While hoops remain on hiatus, theScore's NBA editors will be compiling ultimate starting lineups for each team in the Association. The catch: Only players who have been in the league since the 1995-96 season can be included.
The Atlanta Hawks have experienced both their longest period of futility and a degree of postseason success over the past 25 years. From 1999-2007, Atlanta never made the playoffs and recorded five sub-30 win campaigns, including a league-worst 13-69 mark in 2004-05.
The Hawks followed that period up with 10 straight postseason appearances, becoming one of four NBA teams to accomplish the feat this century. In 2014-15, the club posted its first-ever 60-win season en route to the Eastern Conference finals, marking its first time advancing past the second round of the playoffs in 48 years.
Atlanta's best lineup since 1995 will feature players from both of those eras, as well as the mid-to-late '90s when the franchise was also a yearly playoff threat.
Blaylock's quick hands and ball-hawking skills made him one of the most tenacious defenders at his position. From 1995-99, he earned four straight NBA All-Defensive second-team selections and led the Association in steals per game twice.
The Oklahoma product's disruptiveness made him the ideal transition threat. Blaylock could easily jump-start a fast break off a steal and thrived in the open floor with his speed. The 6-foot guard was also an effective 3-point shooter, finishing within the NBA's top three in triples made during the 1995-96 and 1996-97 seasons, respectively.
Blaylock remains the Hawks' all-time leader in steals and threes.
"Iso Joe" played an influential role in guiding Atlanta back to respectability. A year after posting the Association's worst record, Johnson led the Hawks to a 13-win improvement and was one of five players to average at least 20 points and six assists during the 2005-06 campaign.
The 6-foot-7 guard followed that season with six straight All-Star appearances and helped the club reach the playoffs five times. Johnson led Atlanta in scoring in each of his seven seasons, averaging 20.9 points across 508 appearances. As his nickname suggests, Johnson excelled in isolation plays, but he could also post up against smaller guards and spot up from distance.
Johnson's 10,606 points rank sixth in Hawks history, while he trails only Blaylock in 3-point field goals.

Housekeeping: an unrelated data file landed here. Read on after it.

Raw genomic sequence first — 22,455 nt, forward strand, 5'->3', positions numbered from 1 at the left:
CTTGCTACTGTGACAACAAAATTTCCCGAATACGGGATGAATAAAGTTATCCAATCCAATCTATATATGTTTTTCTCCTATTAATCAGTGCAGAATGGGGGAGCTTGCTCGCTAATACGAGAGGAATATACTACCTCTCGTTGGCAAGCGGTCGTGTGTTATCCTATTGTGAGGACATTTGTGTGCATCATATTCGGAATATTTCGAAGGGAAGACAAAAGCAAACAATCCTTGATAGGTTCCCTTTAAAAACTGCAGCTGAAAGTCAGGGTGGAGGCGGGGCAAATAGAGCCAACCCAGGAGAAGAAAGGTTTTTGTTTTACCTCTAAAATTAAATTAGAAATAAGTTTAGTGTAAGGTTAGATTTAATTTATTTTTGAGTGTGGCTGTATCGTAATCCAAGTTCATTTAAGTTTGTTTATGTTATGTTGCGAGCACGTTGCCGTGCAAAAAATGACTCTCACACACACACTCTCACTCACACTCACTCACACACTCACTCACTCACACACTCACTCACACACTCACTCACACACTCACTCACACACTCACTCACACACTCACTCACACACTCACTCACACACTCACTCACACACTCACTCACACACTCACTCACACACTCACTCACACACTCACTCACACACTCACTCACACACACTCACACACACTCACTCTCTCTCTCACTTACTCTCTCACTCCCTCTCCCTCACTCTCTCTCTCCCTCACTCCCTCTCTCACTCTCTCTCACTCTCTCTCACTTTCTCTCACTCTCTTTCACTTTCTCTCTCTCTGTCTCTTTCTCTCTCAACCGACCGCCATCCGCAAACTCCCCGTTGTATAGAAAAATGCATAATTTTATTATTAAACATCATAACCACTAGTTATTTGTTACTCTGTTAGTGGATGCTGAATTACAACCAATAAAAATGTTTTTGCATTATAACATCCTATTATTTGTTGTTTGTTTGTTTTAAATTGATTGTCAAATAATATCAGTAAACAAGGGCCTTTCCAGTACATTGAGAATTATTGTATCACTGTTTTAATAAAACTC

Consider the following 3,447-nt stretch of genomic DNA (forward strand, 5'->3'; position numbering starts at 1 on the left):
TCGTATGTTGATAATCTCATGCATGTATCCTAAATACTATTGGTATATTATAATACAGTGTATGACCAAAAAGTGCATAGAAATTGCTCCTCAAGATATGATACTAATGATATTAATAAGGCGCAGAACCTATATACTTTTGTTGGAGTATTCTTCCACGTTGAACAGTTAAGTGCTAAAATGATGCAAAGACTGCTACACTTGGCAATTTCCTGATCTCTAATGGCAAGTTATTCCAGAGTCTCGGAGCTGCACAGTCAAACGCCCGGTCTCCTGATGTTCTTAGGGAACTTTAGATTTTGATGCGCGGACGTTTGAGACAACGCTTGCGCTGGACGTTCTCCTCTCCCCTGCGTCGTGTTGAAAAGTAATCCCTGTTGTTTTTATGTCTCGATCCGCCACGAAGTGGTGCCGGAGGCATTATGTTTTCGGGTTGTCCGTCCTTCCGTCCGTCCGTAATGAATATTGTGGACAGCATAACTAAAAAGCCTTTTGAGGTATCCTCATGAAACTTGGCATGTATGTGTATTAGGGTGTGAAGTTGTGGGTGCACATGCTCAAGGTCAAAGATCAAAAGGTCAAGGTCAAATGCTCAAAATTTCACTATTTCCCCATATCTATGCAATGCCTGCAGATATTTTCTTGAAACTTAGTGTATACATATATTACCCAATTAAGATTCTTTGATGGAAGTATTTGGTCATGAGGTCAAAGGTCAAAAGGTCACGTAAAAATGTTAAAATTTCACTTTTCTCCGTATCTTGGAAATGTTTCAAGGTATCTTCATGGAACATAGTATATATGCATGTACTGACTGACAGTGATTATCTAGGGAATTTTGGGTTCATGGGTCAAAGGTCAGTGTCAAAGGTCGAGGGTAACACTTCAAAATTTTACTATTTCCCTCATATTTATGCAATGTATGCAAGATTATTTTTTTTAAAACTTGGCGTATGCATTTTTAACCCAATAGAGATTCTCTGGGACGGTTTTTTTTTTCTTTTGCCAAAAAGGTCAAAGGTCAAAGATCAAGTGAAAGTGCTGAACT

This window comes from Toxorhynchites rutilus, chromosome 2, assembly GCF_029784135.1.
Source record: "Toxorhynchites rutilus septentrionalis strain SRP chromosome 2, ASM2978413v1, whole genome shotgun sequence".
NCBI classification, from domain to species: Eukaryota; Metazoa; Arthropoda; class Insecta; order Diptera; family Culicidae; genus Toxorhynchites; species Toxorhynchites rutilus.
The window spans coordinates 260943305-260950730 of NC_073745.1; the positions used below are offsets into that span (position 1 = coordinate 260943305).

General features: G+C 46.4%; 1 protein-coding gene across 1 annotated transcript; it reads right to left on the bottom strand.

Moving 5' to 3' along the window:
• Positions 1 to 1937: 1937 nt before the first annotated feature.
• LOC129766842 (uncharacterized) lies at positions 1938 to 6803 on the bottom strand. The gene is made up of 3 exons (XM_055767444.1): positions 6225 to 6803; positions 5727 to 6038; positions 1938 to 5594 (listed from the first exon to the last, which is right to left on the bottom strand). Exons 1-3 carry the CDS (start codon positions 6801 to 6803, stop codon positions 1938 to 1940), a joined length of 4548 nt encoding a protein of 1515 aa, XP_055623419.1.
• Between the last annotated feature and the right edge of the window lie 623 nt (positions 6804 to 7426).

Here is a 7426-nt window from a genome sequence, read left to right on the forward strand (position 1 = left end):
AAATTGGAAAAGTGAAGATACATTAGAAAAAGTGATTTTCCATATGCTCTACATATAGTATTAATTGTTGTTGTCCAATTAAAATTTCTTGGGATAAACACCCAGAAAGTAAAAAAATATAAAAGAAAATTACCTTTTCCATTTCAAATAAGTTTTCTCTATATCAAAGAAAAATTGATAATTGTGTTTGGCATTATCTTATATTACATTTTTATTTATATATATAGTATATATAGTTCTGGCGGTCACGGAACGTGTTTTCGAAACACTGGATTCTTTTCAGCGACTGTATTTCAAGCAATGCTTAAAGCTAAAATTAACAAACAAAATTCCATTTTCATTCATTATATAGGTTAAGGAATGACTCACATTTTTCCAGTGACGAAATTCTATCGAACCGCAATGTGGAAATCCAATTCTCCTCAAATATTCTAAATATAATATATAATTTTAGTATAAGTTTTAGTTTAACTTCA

Most remember Smith for his tremendous athletic display in the 2005 Slam Dunk contest, when he scored three 50s en route to claiming the crown. But prior to Smith's moment in the league spotlight, the 6-foot-9 forward proved he was more than just a high-flyer.
Just over a month into Smith's 2004-05 rookie campaign, he became the youngest player in NBA history to register 10 blocks in a game, establishing himself as a bonafide rim-protector for years to come. Smith finished within the Association's top five in rejections per contest four times and was named to the NBA All-Defensive second team in 2009-10.
The Georgia native was also a consistent presence on the glass and developed into a reliable scorer, topping out at 18.8 points per game in 2011-12.
Millsap reached his peak in Atlanta, appearing in four All-Star Games in as many seasons. He was an elite post defender with the mobility to guard wings on the perimeter. Millsap had some of the quickest hands at his position, finishing in the 96th percentile or higher among bigs in steal percentage from 2013-16, according to Cleaning the Glass, and earning NBA All-Defensive second-team honors in 2015-16.
The 6-foot-7 forward also demonstrated his versatility on the offensive end with his playmaking and newfound 3-point stroke with the Hawks. In 2015-16, Millsap became the first player in league history to exceed 700 boards, 250 assists, 125 blocks, 125 steals, and 50 triples in one season, according to NBA.com's KL Chouinard.
Mutombo cemented his Hall of Fame credentials with a dominant two-way display in parts of five seasons in Atlanta. The 7-foot-2 center averaged 11.9 points on 52.9% shooting to go along with 12.6 boards and 3.2 blocks per game across 343 appearances for the Hawks. Mutombo earned his first All-NBA selection in 1997-98 and captured his first of two consecutive rebounding titles a couple of seasons later.
The legendary big man represented Atlanta four times at All-Star Weekend and twice led the Association in total swats. Mutombo also won a pair of Defensive Player of the Year awards and was bestowed the honor for an NBA record fourth time following his midseason trade to the Philadelphia 76ers in 2000-01.
In 2015, Mutombo became the third Hawks player in franchise history to have their number retired. He's second on the NBA's all-time blocks list.
Young has a chance to be one of the best players in Hawks history if he maintains his blistering start. When the 2019-20 campaign was put on hold, the second-year guard was averaging 29.6 points and 9.3 assists, which made him the only player ranked within the top five in both categories. Young's unlimited shooting range and effectiveness in pick-and-roll situations have made the former Oklahoma star a lethal dual threat.
Leaving Horford off Atlanta's starting five was the toughest call on this list. He was an invaluable defender throughout his nine-year tenure and provided additional playmaking from the five-spot. Horford blossomed into a four-time All-Star and earned All-NBA third-team honors in 2010-11. The 6-foot-9 center recorded 14.3 points, 8.9 boards, and 1.2 blocks per contest across 578 appearances in a Hawks jersey.
Smith was the lead option on a perennial playoff squad during the mid-to-late '90s. From 1995-99, the Michigan State product registered 19.3 points per contest, leading Atlanta in scoring in each of those four seasons. Smith made his lone All-Star appearance in 1998 and ranks fifth in team history with 549 triples.